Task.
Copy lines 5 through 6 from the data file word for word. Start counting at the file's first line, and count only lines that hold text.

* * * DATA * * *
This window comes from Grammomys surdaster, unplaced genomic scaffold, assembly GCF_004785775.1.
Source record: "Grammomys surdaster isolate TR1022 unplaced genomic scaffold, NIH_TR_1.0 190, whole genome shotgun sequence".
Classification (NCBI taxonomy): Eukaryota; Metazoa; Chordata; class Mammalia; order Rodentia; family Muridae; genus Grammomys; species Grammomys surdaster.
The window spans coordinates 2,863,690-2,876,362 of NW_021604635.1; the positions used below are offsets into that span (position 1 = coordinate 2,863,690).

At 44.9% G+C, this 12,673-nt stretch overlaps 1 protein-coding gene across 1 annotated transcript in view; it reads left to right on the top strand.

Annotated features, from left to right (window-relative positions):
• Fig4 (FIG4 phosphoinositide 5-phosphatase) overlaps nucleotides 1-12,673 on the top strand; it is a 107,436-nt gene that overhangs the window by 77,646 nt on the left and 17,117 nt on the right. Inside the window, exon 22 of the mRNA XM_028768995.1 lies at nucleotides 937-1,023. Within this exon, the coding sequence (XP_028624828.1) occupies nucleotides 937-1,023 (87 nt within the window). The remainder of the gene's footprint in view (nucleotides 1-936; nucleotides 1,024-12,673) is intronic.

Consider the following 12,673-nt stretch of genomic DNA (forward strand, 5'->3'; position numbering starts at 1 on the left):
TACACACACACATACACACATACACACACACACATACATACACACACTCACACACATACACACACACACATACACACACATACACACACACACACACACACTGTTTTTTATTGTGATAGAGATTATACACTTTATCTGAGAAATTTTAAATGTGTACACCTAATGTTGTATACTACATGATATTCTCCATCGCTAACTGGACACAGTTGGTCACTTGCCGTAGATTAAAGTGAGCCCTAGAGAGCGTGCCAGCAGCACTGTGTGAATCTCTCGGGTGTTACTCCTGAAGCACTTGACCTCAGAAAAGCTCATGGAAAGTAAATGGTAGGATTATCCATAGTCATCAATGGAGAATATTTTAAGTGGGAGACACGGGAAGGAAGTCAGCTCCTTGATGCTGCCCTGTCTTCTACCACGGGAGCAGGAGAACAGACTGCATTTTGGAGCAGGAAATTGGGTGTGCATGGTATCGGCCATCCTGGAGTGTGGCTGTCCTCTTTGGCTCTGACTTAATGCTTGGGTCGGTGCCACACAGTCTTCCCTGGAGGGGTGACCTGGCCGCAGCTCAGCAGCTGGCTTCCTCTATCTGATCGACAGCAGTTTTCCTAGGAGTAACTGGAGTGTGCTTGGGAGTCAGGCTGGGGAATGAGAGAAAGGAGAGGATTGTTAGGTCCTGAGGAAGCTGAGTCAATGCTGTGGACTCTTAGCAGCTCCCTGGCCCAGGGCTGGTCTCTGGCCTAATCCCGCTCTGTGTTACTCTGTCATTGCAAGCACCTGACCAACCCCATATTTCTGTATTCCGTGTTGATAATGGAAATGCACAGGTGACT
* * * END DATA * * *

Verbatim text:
At 44.9% G+C, this 12,673-nt stretch overlaps 1 protein-coding gene across 1 annotated transcript in view; it reads left to right on the top strand.

Annotated features, from left to right (window-relative positions):